Research Objective

Project Description

To evaluate the flowering genes and their associated effects on agronomic performance and adaptation in chickpea.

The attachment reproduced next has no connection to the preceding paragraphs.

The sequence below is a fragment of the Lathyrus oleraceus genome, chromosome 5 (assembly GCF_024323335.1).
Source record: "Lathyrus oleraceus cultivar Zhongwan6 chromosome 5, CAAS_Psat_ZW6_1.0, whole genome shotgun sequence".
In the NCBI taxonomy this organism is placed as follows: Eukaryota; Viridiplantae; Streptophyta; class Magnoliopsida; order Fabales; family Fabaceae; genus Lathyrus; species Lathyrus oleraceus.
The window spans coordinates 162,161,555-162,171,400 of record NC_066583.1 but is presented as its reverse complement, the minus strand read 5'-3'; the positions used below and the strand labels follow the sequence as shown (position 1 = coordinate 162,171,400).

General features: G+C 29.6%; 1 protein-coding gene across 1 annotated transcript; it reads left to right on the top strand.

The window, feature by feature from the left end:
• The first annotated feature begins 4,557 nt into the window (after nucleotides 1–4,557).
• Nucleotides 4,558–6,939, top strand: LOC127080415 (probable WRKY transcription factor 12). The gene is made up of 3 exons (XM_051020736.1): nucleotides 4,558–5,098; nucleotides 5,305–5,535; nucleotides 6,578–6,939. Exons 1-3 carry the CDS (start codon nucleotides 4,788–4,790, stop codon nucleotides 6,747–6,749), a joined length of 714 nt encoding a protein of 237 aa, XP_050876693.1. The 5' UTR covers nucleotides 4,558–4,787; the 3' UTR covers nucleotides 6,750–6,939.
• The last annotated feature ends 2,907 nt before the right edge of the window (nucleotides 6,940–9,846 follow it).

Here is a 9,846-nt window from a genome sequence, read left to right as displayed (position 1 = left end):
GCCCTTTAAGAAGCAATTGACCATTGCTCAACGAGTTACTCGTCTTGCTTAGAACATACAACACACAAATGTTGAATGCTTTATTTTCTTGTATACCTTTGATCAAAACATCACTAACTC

This research examined the genetic basis of flowering time and its associated effects on other traits in chickpea. Three genetic panels were developed and used in the study. The first panel contained near isogenic lines (NILs) for the analysis of the association of the circadian gene, CaELF3 (Early Flowering 3), on maturity (adaptation) and response to biological stress. Field evaluation of a set of NILs derived from CDC Frontier at three locations in summer 2019 confirmed the involvement of elf3 in early maturity in chickpea while maintaining the yield potential of the recurrent parent. Results further indicated that elf3 gene may affect plant response to stress. All the NILs were genotyped using our own DNA Chip to further characterize the genetic profiles of the NILs. The second genetic panel consisted of recombinant inbred line (RIL) populations. Two genes, CaELF3 and CaFTb, were identified and gene expression analysis confirmed the importance of these genes to induce flowering. The third panel included a diverse collection of varieties, germplasm and breeding lines. Various phenological and agronomic traits were measured from field trials. These lines were also grown in phytotron under long and short day conditions to explore the photoperiodic flowering. The genetic panel was genotyped using 60K SNP Chip to allow association analysis to identify loci associated with phenological and agronomic traits segregating in the panel.

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